The Jaeger Bomb Skirt

The Jaegar Bomb Skirt

Back in March, a skirt of mine split whilst I was cycling home. So embarrassing! Also, gutting. I loved this little cord skirt that I’d bought in the sale from Jaeger. I decided that I’d trace the skirt and make another one. It only took me nine months!

torn-skirtThe original skirt – torn!

Eventually, I saw Roobeedoo in her Simplicity 5351 make, using gorgeous mustard cord from Our Patterned Hand. I knew I’d found my fabric and ordered a metre.

I set to, tracing the original skirt. It wasn’t difficult, although this apparently simple skirt required six pieces…

P1030147

This was, in part, because the skirt hem is faced and there’s a button band going on:

Jaeger Bomb Collage

There’s a dart on the back skirt and a hip pleat on the front skirt:

Close Up Skirt Details

I’m wearing the skirt with one of my Sorbetto tops, made in printed silk bought for £3 a metre from Classic Textiles in Goldhawk Road a long time ago now. That shop is great for cheap silks. The cardigan is vintage, bought off Ebay ages ago. (Top tip: never, EVER take your vintage beaded cardigan to the dry cleaners. This is the voice of experience speaking!)

Side On

Yep, I’m really pleased with this skirt. What about you? Have you ever traced a shop-bought item? The good news with such a faithful reinterpretation is that you have a really good idea of what the final make will look like. And even at £15.50 a metre, this skirt is still a lot cheaper than the original bought in a sale! I won’t be cycling in this version, though…

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44 Responses to The Jaeger Bomb Skirt

  1. I remember reading about your cycling mishap! Your new skirt looks great and i love corduroy. I’ve traced/measured and copied several bought items in the past and they turned out well. One was a maternity pinafore – i made quite a few of them and i used corduroy!

  2. Cool. I have unpicked old favs and remade new ones a few times. It’s a sure way to get a good fit. I’m glad you’ve mentioned cycling in a skirt again. Yesterday I was thinking about this very thing because you and a couple of other bloggers have mentioned ‘cycling skirts’. I’ve recently started cycling after a 10yr break and have been wondering what you mean by a skirt suitable for cycling? I only wear shorts or 3/4 pants. Would love to wear a skirt.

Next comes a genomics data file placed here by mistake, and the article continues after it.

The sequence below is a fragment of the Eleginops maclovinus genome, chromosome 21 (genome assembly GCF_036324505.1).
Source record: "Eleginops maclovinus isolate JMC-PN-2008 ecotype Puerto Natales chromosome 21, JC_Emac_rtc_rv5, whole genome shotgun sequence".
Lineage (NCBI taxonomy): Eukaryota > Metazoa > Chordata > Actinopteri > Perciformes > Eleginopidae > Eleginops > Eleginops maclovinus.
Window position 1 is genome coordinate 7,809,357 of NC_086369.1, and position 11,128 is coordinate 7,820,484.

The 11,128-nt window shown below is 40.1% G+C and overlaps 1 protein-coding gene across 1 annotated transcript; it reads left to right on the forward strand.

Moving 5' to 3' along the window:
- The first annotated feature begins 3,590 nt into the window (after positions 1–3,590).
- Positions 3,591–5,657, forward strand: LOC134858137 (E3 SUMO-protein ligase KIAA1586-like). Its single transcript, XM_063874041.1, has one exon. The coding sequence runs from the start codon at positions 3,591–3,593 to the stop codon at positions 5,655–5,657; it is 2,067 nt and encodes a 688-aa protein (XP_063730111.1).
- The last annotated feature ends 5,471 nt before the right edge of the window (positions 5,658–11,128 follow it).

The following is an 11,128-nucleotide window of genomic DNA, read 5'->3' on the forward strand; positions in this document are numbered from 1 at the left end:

• Ha! The Holy Grail of female cyclists. Sometimes, I just want to cycle to work wearing the skirt I’ll wear during the day. (I’m a slow cyclist, and don’t work up much of a sweat!) It needs to be loose enough for your legs to rotate but not too long and flowy, or it will get caught in the chain. Too short and slim-fitting and, as happened with this one, it got caught over the back of my seat and trapped me!

      • Lol. Sounds like the skirt I had on today. I’m going to give it a try tomorrow morning in the courtyard. Here’s hoping. It would be so nice to feel like a lady and a cyclist all in one.

      • Skirt No 1 was not too long but perhaps a bit too flowy, it blew right up over my chest to protect me from the strong winds. Thank God I was only In the courtyard. Mark II a cute little number with a front split that enabled anyone who’d be interested to look right up there… I had vain imaginations of causing an accident from unwanted attention of heads hanging out car windows to look back at me. Then, perfection, a rear split which gave me moving room but also adequate protection from the wind and eyes. Adding more cycling skirts to wish list.

  3. I have a perfectly fitting RTW summer dress that I bought years ago (pre-sewing) – cheapie one from Tesco or somewhere but I have been wanting to trace it. Did you unpick the seams of your skirt or just trace the sewn up skirt carefully? I would be interested to know how you traced.

  4. Nice skirt! Yea I’ve trace knit stuff (when it’s new, before it gets re-shaped from multiple rides in the washing machine). I’ve copied underoos (tute here) and tops/ t-shirts using the rub off technique (reviewed here). David Coffin’s youtube videos are pretty good for doing the same with wovens.

  5. Vicki Kate says:

    The colour is amazing! I remember your lament when the original tried to tie you to your bike… This is such a wonderful colour, it seems to glow!

  6. Roobeedoo says:

    Oh well done! And now you know why Jaeger charges a lot for a simple-looking skirt – it’s not simple at all! I don’t have anything RTW I want to copy but I would love to try doing this – maybe the next time I need a pair of jeans…. eek! I haven’t worn my golden skirt yet. I must gather my courage and extra-thick tights ;)

  7. Arellis Pena says:

    Such a nice rich color and beautiful skirt! Love the placement of the buttons. Someday I’ll learn to copy garments, as of right now I am barely able to follow a pattern lol.

  8. gingermakes says:

    This is so cute! I love it!

  9. punkmik says:

    very pretty! I love that you remade it from a borken garment although it is always sad when much loved garments break. I thought that when I started sewing I would remake a couple of my dresses but I have not done so yet. Maybe next year. :P